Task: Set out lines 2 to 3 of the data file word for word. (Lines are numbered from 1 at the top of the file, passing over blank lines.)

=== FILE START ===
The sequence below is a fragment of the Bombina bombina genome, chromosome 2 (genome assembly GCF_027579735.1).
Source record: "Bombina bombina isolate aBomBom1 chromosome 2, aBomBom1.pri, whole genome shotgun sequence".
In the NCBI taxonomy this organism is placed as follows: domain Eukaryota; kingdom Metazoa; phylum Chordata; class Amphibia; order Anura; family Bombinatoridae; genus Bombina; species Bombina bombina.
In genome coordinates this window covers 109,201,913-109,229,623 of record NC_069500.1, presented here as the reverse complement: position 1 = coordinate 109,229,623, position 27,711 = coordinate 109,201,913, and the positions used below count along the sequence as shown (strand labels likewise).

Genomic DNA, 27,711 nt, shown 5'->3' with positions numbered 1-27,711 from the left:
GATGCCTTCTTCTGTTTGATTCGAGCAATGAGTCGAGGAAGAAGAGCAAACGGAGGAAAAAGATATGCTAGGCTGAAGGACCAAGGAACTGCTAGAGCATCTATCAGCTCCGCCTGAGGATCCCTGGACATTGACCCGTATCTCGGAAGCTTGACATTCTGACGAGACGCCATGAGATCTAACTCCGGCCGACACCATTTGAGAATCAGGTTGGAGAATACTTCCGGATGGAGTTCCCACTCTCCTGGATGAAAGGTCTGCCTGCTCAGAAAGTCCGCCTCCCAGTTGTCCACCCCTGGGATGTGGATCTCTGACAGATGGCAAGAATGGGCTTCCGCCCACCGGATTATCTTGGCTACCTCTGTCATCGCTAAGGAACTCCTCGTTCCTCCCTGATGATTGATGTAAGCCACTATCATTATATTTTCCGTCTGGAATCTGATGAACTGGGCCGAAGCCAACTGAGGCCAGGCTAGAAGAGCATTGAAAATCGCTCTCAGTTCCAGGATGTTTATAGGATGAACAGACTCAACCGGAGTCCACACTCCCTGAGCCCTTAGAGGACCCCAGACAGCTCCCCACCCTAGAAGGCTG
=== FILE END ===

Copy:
Source record: "Bombina bombina isolate aBomBom1 chromosome 2, aBomBom1.pri, whole genome shotgun sequence".
In the NCBI taxonomy this organism is placed as follows: domain Eukaryota; kingdom Metazoa; phylum Chordata; class Amphibia; order Anura; family Bombinatoridae; genus Bombina; species Bombina bombina.